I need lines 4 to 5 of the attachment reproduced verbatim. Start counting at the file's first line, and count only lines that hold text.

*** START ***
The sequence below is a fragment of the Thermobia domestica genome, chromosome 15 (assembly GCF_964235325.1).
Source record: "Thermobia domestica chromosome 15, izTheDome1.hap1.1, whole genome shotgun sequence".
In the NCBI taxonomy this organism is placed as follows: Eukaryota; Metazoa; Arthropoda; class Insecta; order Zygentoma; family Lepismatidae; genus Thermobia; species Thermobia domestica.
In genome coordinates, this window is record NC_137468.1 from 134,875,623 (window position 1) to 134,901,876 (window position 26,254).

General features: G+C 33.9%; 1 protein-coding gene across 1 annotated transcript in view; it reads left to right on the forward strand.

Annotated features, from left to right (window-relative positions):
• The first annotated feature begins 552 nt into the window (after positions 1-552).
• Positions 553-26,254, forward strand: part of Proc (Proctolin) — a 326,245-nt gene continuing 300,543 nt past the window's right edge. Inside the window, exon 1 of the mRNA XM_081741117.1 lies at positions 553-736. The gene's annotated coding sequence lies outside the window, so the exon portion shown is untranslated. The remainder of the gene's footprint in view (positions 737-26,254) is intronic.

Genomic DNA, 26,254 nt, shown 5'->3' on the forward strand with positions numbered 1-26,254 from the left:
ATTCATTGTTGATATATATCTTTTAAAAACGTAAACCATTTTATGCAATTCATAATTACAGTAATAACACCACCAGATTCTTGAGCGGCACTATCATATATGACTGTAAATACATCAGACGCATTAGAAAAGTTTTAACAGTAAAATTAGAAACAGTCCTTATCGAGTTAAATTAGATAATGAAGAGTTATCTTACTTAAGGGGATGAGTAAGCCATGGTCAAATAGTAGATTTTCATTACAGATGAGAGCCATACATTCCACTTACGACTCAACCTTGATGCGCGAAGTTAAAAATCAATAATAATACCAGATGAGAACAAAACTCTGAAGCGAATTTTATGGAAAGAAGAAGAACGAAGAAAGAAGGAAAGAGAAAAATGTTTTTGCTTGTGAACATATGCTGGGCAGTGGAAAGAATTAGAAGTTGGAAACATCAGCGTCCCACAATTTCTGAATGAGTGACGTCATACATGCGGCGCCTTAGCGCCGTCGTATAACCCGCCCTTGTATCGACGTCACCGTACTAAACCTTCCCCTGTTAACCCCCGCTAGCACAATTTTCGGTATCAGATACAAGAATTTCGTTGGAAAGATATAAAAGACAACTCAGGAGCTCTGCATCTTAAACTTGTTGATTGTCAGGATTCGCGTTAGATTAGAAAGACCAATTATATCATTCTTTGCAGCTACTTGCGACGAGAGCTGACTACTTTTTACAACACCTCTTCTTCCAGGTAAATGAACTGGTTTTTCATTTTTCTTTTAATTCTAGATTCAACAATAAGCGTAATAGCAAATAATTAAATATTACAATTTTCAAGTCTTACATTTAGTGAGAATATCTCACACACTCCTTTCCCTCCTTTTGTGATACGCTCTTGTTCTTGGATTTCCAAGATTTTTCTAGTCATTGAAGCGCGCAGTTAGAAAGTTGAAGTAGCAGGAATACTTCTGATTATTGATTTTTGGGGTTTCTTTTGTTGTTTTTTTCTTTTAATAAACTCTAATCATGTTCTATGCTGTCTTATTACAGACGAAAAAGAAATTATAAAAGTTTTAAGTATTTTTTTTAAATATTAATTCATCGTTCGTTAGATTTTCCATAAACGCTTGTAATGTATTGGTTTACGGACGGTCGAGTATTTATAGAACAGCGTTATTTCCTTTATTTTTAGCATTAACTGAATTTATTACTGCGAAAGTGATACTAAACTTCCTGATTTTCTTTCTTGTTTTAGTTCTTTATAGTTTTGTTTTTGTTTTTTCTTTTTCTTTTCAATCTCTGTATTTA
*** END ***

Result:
In genome coordinates, this window is record NC_137468.1 from 134,875,623 (window position 1) to 134,901,876 (window position 26,254).

General features: G+C 33.9%; 1 protein-coding gene across 1 annotated transcript in view; it reads left to right on the forward strand.